The web has become, for the majority of its users, a set of services. Aside from online merchants, rare subscription-based newspapers, and even rarer community sites, all services live through advertising. The desire for free is the “original sin” that leads to many excesses of the current Internet.
The schema distinguishes 3 types of commercial services, but in reality, one has always to do with a mixture in variable proportions, of these 3 types. The user pays a service by the sum of:
- Money he pays to a “Type 1” service for a product or service he buys, rents, or subscribes to. These services have historically been the first ones on the Internet. But users were not willing to pay for certain services (including the press) to access online articles. Not to mention the means of payment of the time were unsuitable.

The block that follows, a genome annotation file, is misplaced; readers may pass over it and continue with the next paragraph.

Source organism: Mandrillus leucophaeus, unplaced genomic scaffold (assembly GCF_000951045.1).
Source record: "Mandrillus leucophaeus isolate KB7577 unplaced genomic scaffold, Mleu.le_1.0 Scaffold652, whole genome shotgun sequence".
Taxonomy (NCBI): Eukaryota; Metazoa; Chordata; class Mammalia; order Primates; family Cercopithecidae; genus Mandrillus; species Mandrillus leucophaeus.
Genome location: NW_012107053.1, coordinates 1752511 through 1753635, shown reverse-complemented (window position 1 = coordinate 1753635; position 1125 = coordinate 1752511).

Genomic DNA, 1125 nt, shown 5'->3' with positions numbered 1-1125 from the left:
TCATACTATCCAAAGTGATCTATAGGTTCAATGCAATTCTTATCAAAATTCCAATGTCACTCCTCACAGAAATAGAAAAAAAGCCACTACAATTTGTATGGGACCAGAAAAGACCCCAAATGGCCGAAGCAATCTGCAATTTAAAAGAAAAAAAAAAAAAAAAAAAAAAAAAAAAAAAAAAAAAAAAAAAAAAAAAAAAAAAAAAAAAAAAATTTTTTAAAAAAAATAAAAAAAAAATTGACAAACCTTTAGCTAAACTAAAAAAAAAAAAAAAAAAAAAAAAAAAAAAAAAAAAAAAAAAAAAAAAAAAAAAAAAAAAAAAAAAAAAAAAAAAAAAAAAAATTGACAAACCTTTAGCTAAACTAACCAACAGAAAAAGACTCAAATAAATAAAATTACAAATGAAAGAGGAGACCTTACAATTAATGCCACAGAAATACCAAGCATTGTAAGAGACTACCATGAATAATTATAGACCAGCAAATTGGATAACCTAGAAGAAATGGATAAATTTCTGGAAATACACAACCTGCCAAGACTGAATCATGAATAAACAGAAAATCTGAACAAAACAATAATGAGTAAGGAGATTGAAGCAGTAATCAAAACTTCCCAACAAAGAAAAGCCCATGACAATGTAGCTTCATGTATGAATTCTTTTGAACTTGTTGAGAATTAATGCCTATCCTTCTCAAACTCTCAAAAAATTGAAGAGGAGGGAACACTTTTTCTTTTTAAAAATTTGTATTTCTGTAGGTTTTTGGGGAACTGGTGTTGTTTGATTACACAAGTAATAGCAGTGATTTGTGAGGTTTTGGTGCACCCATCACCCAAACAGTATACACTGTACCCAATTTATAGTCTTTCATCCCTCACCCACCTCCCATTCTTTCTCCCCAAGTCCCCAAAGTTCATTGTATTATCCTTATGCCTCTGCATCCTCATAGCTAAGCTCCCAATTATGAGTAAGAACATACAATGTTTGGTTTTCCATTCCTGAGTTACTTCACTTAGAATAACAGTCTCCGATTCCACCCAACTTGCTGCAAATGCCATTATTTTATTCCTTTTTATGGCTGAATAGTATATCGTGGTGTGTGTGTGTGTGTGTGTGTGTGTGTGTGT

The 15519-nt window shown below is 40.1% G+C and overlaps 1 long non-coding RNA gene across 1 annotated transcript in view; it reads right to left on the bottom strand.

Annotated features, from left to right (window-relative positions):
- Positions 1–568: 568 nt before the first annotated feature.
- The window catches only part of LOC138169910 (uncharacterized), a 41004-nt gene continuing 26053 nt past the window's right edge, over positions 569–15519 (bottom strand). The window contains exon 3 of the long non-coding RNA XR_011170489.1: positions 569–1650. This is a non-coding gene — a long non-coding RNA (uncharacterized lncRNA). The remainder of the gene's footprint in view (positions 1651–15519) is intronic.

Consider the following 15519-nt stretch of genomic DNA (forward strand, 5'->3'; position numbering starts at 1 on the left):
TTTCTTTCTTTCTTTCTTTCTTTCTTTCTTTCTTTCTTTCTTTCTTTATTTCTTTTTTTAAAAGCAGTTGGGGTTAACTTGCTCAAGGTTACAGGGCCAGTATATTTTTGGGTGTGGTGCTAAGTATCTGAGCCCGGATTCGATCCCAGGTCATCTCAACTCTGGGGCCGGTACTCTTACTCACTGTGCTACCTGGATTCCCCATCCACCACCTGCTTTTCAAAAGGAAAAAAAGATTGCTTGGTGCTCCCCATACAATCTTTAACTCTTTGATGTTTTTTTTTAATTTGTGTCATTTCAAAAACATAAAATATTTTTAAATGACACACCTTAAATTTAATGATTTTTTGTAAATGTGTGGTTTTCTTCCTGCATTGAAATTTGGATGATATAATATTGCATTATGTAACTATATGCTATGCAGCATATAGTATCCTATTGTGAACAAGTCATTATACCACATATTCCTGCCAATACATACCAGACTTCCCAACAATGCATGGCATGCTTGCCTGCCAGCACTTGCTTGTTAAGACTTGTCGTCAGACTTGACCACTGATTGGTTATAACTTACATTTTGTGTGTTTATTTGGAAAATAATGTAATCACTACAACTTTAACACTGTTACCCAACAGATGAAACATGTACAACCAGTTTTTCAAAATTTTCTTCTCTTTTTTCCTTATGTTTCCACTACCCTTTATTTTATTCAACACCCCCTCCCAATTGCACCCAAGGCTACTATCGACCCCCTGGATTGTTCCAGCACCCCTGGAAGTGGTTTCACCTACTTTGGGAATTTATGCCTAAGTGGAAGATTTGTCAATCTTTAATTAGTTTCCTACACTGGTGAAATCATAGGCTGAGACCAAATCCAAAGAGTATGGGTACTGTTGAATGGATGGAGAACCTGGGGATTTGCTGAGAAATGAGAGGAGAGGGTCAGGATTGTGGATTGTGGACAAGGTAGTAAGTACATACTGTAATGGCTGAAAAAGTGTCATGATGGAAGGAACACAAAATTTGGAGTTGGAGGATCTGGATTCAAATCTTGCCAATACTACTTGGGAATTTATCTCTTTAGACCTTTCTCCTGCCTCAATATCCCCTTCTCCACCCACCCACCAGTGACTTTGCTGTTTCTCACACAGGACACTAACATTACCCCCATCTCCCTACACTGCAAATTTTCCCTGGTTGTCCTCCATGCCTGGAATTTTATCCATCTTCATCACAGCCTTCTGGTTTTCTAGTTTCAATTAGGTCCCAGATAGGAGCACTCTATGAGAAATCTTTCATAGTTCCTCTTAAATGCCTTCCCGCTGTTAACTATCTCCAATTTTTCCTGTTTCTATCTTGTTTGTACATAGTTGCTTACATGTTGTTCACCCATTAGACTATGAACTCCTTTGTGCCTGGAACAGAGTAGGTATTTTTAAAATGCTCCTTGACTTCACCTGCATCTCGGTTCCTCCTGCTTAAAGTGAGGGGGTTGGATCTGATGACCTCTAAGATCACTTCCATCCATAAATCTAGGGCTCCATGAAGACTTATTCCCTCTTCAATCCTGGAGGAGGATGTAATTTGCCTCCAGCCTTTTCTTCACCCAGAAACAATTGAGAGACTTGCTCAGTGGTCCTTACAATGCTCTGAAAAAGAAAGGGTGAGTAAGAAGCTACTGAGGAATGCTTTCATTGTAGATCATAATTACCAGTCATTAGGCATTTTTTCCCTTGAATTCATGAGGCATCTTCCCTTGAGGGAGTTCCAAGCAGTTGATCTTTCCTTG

- Attention he devotes to advertising on “Type 2” services, which are typically newspapers (blogs, or others) attracting enough audience to live from the sale of space. In the real world, only free newspapers, full of ads and advertising pages can be free. On the Internet, the economy on paper makes it possible to refer to more editorial content. With some limitations like the “premium” articles.
- Personal data he provides to “Type 3” services, which allow the advertising network to personalize the ads displayed on “Type 2” sites. The services of “Type 3” are a subject apart, which deserves a page on its own.
The advertising network is the link between the 3 types of services.